Schwab, Fidelity, DFA, LPL, Envestnet and the 401(k) market dominated the headlines this year

December 27, 2010 — 2:22 PM UTC by Elizabeth MacBride


In 2010, the advisory business returned to health, and advisors turned their attention to the future and the question of how they will compete for assets in a sprawling financial services universe. What advisors need, they tell us over and over again, is the right infrastructure. That’s the theme that emerges from a review of the top 20 articles on RIABiz last year. (Here’s the list of 21-40.)

Among the headlines, you’ll find those about custodians’ technology, the regulatory framework that will decide how brokers and advisors compete, and TAMPs and other kinds of investment advice. Our still-fledgling industry’s infrastructure is being constructed by large service providers to RIAs. Stories about Schwab Advisor Services, Fidelity Institutional Wealth Services, Dimensional Fund Advisors, Envestnet and LPL Financial dominate our rankings.

Marked difference

One marked difference from last year: the absence of breakaway news from the top headlines. Advisors turned this year to the practicalities of running their businesses in a still-uncertain, though hopeful, economy. (One story about breakaways does show up — our story about how to join the Broker Protocol).

Reflecting advisors in nuts-and-bolts mode, stories about technology and TAMPs were among the most popular on RIABiz. Integration, which seems the Holy Grail among custodians, sat at the top of the list of technology topics-of-interest.

Maybe nothing’s more exciting in the financial world than an IPO, and the industry’s two big ones this year both show up on our list of hit stories. Our LPL story, which was Brooke Southall’s careful look at LPL’s case for why it could launch a successful IPO (it was eventually proved right) was the top story all year long.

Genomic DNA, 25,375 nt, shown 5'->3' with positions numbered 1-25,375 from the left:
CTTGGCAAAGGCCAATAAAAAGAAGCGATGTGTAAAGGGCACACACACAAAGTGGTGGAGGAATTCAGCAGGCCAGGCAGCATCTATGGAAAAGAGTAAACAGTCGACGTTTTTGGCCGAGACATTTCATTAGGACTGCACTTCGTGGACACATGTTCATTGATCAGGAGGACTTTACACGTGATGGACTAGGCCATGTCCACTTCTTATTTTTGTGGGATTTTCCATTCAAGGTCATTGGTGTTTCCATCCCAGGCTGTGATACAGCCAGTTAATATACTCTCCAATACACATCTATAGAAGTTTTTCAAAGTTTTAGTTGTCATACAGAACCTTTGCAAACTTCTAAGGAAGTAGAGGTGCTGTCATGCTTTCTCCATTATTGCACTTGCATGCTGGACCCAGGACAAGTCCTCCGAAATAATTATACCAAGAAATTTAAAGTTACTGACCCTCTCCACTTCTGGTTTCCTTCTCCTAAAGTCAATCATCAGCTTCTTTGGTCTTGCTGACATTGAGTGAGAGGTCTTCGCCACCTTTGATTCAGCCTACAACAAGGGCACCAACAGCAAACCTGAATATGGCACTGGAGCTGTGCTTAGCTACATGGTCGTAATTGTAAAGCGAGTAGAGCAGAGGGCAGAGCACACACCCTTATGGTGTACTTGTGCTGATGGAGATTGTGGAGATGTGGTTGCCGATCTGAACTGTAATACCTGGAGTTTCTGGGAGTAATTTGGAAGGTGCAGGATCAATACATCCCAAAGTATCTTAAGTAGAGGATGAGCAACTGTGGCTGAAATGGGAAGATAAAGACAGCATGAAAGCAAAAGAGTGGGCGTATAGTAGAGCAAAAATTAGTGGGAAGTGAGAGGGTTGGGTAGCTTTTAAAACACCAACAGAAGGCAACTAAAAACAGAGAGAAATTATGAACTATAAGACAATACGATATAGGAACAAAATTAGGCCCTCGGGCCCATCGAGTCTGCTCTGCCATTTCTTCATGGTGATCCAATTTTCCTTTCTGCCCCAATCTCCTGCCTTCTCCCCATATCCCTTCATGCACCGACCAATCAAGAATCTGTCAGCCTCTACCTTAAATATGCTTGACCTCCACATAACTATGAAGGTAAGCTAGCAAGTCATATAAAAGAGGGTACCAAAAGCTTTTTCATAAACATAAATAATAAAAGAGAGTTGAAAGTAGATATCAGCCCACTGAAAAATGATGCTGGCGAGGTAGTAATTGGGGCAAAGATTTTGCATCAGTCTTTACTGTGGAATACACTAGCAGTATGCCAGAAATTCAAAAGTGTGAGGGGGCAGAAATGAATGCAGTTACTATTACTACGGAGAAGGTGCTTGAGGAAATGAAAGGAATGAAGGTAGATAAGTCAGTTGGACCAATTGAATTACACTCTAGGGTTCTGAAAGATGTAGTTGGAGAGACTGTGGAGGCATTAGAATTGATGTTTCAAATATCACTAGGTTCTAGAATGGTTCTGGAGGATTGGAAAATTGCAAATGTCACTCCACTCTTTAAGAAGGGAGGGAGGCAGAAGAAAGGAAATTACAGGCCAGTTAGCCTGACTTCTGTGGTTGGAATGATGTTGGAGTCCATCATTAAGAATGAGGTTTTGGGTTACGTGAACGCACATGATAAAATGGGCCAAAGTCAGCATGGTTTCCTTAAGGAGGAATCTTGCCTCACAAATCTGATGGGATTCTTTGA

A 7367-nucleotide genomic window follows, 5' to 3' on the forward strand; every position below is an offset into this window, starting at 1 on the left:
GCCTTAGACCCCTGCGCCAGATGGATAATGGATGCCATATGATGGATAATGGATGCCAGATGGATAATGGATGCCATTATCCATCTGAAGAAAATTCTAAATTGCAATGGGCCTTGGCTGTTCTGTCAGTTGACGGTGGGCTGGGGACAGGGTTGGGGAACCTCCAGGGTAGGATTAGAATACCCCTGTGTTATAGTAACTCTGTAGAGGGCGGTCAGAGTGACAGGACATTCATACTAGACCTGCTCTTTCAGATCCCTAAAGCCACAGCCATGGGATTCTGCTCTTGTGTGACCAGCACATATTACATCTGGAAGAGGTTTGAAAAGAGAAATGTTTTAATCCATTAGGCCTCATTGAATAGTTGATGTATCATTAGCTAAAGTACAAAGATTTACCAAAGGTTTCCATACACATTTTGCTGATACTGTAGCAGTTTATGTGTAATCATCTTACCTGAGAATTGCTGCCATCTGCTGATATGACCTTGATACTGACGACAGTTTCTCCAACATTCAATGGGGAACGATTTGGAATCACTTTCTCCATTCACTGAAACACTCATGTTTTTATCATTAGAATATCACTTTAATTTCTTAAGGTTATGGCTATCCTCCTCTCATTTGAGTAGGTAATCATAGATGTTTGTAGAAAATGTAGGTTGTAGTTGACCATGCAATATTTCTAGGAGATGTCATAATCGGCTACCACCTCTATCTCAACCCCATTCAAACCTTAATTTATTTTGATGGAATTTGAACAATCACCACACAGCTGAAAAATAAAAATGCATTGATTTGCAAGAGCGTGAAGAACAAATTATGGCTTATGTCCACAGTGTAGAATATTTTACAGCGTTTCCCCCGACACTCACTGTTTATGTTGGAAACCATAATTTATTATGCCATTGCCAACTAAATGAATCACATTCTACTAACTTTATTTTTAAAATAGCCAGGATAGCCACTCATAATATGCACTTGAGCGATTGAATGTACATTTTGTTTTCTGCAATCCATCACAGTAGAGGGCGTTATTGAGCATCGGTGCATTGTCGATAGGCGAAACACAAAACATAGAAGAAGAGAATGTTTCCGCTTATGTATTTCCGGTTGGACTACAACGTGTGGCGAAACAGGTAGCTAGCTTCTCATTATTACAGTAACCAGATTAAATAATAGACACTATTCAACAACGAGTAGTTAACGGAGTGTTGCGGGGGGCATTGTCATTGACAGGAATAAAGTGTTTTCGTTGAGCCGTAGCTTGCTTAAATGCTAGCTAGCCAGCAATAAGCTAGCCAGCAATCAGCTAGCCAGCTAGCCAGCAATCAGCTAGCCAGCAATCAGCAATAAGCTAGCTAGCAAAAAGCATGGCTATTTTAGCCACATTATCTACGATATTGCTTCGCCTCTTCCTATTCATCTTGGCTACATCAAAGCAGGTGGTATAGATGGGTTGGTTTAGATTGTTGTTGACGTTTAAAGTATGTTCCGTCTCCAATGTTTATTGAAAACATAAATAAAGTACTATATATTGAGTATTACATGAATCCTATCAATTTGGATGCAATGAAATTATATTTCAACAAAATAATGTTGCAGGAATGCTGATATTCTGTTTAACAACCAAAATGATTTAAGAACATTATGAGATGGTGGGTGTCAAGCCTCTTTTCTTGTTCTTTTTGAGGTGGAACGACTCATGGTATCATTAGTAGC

Meanwhile, one topic burst on the scene this year: the opportunities in the 401(k) market. Advisors wanted to hear what their peers are doing in this fast-changing world. Meanwhile, our readers also told us that while much attention has focused on the SEC this year, they are closely monitoring the revolution going on behind the bureaucratic walls in another Washington, D.C., agency: the Department of Labor. Stories covering the 401(k) regulations that have been issued with astonishing frequency this year drew many readers.

And then there are some stories that are just, well, stories about the people who make up the advisor community – like # 4 on this list. We hope to write more of those in the coming year. For greater insight, see our sequel article to this one: The next 20 top stories and what they say about where the RIA business is headed

1. 10 reasons why LPL Financial could pull off a hot IPO in a cold market

2. Schwab chooses some giant software partners, apparently with big RIAs in mind.

3. The Yale endowment model 
of investing is not dead.

5. Dimensional Fund Advisors still has low RIA acceptance rate and stunning growth

6. Fidelity will soon charge a big fee to small advisors

7. 10 reasons why the Envestnet IPO filing is for real

9. RIAs are starting to create their own 401(k) companies as alternatives to John Hancock and The Principal

10. Why gathering big-time 401(k) assets — and charging regular fees — is well within reach for most experienced RIAs

11. How the new 12b(1) fee restrictions could transform the financial advisory industry

13. Why the DOL’s proposed 401(k) rules could ding brokers and leave the spoils to RIAs

14. A look inside Schwab’s big deal with a small asset manager

15. Which firms are joining the Broker Protocol, and how your firm gets on the list

17. What Cogent’s new study says about where RIAs stand in the 401(k) market

18. How financial reform gives the SEC new bite

19. Why the DOL’s massive new 401(k) disclosure requirements are a very, very big deal

20. A close look at Tamarac’s Advisor 9 and its strategic use of Schwab software

No people referenced

Mentioned in this article:

Envestnet Inc.
Top Executive: Jud Bergman

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